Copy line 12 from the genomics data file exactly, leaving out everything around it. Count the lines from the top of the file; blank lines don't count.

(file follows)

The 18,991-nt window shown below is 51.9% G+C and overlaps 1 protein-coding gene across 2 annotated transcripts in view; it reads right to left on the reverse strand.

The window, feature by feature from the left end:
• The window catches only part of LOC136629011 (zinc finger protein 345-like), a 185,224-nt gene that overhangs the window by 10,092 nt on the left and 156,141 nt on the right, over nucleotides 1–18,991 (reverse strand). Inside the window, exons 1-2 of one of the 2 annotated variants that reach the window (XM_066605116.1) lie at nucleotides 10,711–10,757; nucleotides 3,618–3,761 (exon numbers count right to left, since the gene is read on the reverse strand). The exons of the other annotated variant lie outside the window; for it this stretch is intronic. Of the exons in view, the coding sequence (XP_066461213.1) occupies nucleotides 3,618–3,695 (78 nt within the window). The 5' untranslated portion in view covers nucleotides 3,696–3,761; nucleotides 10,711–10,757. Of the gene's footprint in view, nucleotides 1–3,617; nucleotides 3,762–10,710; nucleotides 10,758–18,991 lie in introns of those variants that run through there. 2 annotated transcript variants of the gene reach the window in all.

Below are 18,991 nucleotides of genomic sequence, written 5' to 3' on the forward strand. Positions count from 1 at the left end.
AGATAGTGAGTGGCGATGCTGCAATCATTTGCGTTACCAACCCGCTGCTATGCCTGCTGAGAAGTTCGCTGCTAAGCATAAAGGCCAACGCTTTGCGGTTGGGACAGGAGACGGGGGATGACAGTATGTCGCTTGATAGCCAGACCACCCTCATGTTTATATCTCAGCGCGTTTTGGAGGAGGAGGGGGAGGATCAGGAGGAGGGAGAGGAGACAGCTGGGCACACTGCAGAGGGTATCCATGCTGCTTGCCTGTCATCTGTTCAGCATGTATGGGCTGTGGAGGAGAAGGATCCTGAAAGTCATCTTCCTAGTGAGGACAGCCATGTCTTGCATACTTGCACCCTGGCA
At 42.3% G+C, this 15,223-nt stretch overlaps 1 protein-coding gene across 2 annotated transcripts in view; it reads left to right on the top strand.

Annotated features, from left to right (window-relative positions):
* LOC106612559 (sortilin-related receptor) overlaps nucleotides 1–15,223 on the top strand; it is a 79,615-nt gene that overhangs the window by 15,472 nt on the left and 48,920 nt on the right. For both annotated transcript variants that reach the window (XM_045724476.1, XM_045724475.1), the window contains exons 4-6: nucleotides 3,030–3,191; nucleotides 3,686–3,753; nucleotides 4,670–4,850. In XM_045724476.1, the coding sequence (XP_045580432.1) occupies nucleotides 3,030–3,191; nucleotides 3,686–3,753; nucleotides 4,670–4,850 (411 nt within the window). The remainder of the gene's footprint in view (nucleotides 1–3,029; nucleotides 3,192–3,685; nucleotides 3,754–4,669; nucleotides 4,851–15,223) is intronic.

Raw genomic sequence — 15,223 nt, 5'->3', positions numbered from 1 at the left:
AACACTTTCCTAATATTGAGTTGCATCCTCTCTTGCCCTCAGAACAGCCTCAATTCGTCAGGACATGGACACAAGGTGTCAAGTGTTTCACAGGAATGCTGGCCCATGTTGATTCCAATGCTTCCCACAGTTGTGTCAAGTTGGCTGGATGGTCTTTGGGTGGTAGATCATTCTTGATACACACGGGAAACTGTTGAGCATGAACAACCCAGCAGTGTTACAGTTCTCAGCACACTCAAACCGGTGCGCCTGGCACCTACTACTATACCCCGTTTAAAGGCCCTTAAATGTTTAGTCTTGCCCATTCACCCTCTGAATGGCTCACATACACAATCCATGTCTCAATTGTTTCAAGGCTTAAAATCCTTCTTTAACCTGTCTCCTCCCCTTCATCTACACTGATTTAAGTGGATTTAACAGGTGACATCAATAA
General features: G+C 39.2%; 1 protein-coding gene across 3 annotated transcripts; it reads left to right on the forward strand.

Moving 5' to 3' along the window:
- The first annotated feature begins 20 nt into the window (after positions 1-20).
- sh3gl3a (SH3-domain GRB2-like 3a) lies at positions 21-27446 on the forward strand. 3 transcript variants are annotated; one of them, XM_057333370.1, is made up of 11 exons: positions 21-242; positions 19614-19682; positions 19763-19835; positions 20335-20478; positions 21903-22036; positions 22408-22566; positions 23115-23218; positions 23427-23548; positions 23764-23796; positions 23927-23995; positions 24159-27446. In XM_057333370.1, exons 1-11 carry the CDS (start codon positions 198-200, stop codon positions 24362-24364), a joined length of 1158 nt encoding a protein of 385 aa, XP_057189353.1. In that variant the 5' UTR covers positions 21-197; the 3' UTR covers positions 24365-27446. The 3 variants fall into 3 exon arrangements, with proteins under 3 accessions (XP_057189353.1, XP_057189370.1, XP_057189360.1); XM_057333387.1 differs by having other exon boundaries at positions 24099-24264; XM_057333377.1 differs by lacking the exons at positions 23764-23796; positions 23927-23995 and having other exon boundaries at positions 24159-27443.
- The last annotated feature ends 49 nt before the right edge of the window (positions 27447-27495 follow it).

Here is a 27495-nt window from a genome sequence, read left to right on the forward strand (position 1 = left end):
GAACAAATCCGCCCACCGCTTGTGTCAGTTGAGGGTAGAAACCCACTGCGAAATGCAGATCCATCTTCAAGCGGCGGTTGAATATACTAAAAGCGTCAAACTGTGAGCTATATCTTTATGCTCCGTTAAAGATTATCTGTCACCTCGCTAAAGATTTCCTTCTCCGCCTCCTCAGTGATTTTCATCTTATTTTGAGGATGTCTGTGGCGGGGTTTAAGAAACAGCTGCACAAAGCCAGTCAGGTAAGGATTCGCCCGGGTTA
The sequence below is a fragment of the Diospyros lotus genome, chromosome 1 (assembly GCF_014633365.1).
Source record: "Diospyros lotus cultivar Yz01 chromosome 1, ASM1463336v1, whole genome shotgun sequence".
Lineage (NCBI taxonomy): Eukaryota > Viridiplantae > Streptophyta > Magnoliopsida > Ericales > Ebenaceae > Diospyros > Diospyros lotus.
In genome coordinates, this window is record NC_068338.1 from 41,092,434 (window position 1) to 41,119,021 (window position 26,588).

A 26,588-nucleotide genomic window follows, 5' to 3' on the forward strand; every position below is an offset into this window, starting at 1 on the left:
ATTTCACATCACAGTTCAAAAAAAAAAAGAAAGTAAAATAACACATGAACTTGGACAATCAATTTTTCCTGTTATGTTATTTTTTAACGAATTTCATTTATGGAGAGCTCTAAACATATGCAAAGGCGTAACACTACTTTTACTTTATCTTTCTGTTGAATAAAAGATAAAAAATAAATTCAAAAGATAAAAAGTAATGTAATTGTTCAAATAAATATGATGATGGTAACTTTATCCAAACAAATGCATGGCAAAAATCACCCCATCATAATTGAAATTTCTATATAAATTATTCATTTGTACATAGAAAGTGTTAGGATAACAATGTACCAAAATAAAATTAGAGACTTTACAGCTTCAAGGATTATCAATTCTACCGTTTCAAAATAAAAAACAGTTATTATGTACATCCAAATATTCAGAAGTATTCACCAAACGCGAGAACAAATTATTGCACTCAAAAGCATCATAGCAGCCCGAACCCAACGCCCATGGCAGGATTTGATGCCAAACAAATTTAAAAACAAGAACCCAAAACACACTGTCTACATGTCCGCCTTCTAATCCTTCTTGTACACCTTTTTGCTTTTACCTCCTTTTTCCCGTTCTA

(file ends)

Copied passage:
Moving 5' to 3' along the window: